Efforts to employ social distancing at airports will not work because each large aircraft would require a kilometre long queue just to board, the boss of Heathrow has warned.

There simply was not enough space at major international airports for social distancing to provide a solution to safe travel, the airport’s chief executive John Holland-Kaye said.

Writing in Monday’s Daily Telegraph, Holland-Kaye called on prime minister Boris Johnson to agree with other world leaders a “common international standard” – including health checks on departure – that would allow passengers to travel once Covid-19 infection rates dropped.

Holland-Kaye urged Johnson to introduce the agreed standard within a month to allow airports to begin functioning again by the summer.

Unless the aviation sector is up and running “in the next three to five months” then “not only will we see massive job losses in our sector, we will see job losses in many other sectors that depend on us as well,” he warned.

Holland-Kaye warned: “Forget social distancing – it won’t work in aviation or any other form of public transport, and the problem is not the plane, it is the lack of space in the airport. Just one jumbo jet would require a queue a kilometre long.”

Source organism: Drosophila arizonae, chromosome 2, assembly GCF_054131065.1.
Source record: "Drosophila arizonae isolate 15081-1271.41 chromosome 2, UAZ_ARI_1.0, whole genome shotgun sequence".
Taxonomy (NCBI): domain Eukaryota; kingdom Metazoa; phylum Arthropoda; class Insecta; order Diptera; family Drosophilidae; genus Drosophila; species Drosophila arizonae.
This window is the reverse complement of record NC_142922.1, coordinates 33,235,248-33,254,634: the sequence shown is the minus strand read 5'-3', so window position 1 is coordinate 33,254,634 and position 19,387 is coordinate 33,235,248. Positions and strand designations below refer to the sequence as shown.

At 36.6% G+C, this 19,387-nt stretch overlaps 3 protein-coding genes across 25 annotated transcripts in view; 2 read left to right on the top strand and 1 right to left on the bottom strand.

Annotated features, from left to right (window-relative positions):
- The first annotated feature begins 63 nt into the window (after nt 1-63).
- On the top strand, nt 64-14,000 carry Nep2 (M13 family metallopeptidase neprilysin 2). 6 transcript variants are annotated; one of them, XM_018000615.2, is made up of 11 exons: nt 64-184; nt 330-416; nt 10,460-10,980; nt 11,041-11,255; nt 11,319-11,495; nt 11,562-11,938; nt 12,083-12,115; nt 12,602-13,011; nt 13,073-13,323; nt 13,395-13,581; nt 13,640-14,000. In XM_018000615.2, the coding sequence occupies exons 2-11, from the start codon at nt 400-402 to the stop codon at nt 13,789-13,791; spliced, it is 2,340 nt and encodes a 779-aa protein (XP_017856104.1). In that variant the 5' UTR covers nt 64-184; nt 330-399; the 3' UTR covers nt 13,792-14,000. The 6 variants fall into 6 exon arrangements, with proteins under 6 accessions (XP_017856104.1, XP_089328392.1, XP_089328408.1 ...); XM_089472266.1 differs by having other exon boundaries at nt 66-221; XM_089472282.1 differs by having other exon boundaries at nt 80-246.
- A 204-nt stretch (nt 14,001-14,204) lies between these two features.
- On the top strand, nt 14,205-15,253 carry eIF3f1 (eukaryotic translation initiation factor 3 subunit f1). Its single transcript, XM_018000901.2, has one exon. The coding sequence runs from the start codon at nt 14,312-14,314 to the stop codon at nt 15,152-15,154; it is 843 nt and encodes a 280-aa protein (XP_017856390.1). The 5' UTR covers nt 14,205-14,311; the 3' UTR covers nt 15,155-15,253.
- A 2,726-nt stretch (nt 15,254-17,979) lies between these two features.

He added that “Heathrow is the biggest single-site employer in the country” and warned that thousands of jobs were now at stake.

Jobs in other sectors that rely on air travel, including tourism, were also in jeopardy unless airports can begin operating safely, said Mr Holland-Kaye.

He described aviation as “the cornerstone of the economy” and claimed that 40% of UK annual exports are transported on passenger flights from Heathrow.

“If those planes aren’t flying, UK factories can’t get the parts they need and nor can they get their finished goods to market,” he said.

The only way to re-open borders and begin international air travel was “to get the infection rate under control in this country and in others” which he said could take two to four months.

Once that is achieved then “a common international standard for health in travel” was needed that would keep the risk of infection during the journey “very low”.

The new standard for travel could include a mandatory health check at the airport entrance, the compulsory wearing of surgical masks and “fantastic levels of hygiene in the airport”.

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